Great moments in PC gaming are bite-sized celebrations of some of our favorite gaming memories.
Honestly, I don't know why I play Resident Evil games. They often demand a combination of skill and speed: two things I struggle with in isolation, let alone at the same time. The most recent example is the baptism of fire that is Resident Evil Village's “Survive the attack” sequence, which bears more than a few similarities with a series classic that came before it.
Both Resident Evil 4 and Village start in similar ways: a slow, tension-building opening with plenty of fiends skulking about in the undergrowth, before the chainsaws and werewolves properly hit the fan. With few enemies to fight before these combat-heavy moments, the shock of the onslaught to come feels all the more potent.
Shortly after the jaw-dropping mountaintop reveal of Castle Dimitrescu and its surroundings, you're taught how to shoot a lycan with a gun, and it feels like an entire clip needs to hit its hairy flesh before it's felled. That makes the prospect of fighting a few at once intimidating. An army? Insurmountable. Then the tidal wave strikes.
Village veterans will know that you only need to “Survive the Attack” for about four minutes. If you go into it with the mechanics it teaches you in mind—barricading the doorways with shelving, shooting bags of flour to stun lycans, and so on—it's pretty easy. First time through, especially if you're quick to panic like me, it's not.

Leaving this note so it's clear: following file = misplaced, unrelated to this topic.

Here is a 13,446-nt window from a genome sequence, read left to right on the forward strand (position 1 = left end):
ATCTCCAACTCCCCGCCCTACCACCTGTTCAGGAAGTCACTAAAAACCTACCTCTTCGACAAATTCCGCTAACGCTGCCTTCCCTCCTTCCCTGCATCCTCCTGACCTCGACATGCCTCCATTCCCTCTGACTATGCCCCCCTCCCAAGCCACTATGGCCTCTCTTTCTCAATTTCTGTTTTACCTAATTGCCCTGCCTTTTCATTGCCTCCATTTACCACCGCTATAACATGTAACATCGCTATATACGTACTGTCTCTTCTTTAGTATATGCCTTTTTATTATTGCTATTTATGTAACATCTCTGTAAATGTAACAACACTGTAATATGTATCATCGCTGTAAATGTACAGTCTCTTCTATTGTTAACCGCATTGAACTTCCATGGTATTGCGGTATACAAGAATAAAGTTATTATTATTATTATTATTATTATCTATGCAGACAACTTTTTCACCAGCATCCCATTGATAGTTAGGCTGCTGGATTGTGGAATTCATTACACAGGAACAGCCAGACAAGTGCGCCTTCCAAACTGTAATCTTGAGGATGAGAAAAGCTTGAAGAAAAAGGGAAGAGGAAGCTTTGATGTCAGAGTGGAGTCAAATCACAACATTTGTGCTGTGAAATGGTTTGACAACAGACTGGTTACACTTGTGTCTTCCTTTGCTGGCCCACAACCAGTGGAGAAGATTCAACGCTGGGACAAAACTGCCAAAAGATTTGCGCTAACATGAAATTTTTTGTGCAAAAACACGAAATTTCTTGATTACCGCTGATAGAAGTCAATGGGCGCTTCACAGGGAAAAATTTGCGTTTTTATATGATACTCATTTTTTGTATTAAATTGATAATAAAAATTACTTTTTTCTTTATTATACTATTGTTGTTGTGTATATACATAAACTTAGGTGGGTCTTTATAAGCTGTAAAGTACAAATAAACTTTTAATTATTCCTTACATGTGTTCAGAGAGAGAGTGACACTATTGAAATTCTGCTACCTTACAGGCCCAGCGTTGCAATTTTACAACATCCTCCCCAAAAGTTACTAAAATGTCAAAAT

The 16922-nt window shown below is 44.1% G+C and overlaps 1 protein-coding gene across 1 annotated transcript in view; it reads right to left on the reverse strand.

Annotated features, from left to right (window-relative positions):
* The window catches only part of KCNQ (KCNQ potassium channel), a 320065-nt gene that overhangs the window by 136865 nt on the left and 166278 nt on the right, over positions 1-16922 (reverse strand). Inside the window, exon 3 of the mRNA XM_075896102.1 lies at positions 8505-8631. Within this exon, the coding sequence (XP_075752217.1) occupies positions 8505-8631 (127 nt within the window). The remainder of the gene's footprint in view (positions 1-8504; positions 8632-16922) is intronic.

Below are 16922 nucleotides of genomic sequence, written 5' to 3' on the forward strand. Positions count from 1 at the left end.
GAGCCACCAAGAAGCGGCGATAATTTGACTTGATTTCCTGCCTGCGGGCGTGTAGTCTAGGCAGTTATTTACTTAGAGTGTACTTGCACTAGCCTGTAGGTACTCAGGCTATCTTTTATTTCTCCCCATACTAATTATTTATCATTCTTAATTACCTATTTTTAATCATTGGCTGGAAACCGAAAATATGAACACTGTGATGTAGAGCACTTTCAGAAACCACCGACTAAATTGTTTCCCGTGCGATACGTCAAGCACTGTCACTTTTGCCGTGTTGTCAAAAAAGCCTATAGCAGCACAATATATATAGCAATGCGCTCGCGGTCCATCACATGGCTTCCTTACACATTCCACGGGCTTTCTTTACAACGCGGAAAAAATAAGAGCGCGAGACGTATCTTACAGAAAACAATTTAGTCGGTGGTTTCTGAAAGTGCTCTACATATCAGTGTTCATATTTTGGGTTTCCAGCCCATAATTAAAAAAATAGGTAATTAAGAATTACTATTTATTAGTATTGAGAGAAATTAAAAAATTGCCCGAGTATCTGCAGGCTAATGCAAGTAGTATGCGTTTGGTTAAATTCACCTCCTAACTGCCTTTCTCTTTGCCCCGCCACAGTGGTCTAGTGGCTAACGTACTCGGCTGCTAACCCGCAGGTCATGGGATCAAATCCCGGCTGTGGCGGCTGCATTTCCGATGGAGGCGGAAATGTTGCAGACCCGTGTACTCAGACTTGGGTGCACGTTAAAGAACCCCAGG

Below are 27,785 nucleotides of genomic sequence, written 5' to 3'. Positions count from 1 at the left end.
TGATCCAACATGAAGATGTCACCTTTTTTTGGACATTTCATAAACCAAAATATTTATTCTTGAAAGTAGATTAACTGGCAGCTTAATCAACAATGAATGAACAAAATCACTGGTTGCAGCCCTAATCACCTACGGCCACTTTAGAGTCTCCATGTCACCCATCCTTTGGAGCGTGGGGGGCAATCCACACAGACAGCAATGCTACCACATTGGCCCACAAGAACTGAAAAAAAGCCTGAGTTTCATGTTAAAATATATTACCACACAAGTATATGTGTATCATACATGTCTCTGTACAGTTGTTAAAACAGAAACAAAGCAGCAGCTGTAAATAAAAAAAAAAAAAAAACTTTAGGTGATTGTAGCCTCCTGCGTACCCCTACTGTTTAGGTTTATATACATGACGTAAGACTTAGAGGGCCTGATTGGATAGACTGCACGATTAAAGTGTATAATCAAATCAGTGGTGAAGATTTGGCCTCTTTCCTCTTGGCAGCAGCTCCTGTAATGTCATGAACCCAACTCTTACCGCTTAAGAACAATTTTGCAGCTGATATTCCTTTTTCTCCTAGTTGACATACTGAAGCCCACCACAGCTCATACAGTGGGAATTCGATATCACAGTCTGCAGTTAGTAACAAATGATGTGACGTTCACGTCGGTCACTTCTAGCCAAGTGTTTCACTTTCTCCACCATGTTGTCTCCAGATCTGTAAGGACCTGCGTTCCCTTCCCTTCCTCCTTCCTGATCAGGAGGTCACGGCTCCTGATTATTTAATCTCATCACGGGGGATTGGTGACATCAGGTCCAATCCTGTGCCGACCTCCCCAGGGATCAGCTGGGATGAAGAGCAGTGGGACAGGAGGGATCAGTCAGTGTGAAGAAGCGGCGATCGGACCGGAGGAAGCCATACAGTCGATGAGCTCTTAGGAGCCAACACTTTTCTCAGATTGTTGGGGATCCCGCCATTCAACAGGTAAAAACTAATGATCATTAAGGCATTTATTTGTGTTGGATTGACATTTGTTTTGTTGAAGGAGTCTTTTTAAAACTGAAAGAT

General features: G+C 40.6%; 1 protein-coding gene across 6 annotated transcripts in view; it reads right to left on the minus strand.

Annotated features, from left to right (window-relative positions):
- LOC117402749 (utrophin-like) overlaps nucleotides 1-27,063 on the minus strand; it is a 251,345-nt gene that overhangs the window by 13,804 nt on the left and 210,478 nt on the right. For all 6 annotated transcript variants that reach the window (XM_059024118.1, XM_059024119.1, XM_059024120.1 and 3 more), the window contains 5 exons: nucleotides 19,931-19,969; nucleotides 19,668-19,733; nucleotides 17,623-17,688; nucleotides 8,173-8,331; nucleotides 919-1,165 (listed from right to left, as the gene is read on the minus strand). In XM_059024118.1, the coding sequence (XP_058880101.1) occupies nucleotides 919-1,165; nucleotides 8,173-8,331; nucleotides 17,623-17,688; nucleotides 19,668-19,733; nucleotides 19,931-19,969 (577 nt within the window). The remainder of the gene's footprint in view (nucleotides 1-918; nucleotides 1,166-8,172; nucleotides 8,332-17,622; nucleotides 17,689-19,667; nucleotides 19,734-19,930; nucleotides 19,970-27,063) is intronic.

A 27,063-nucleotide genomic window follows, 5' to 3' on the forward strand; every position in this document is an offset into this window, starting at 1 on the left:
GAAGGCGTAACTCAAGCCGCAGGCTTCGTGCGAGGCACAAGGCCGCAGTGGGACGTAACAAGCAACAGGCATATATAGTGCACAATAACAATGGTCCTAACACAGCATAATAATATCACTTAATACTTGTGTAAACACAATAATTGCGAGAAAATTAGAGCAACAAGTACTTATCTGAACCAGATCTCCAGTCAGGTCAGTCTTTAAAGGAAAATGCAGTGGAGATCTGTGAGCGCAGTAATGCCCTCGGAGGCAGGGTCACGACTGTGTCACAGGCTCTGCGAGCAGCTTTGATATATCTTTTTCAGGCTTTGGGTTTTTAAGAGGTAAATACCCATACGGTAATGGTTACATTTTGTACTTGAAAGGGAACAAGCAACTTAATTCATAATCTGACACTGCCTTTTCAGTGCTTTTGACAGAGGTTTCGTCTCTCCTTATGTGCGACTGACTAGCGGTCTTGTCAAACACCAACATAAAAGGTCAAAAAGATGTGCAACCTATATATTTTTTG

Like the village attack in Resi 4, the encounter is essentially a puzzle, but with a ravenous horde functioning as a timer. You've got to balance searching for gear and supplies with managing your ammo and making sure you're heading in a sensible direction. You're making multiple micro-decisions on the fly, and I inevitably get the majority of those wrong as I flail. In Village it's flour bags, moveable furniture, and red barrels. In Resi 4 it's ladders, grenades, and a rather persistent man with power tools.
For the duration you're on the edge of death. One baddie dispatched is replaced with three more. Then four, then five. It feels impossible, because it is: both sections end with the enemy effectively overwhelming you, leaving you reflecting on the horror of the journey ahead. When I eventually survived the attack in Resident Evil Village, the mechanics the tutorial taught me were indelibly marked in my mind. I've never been more glad to see an interactable cabinet in my life.
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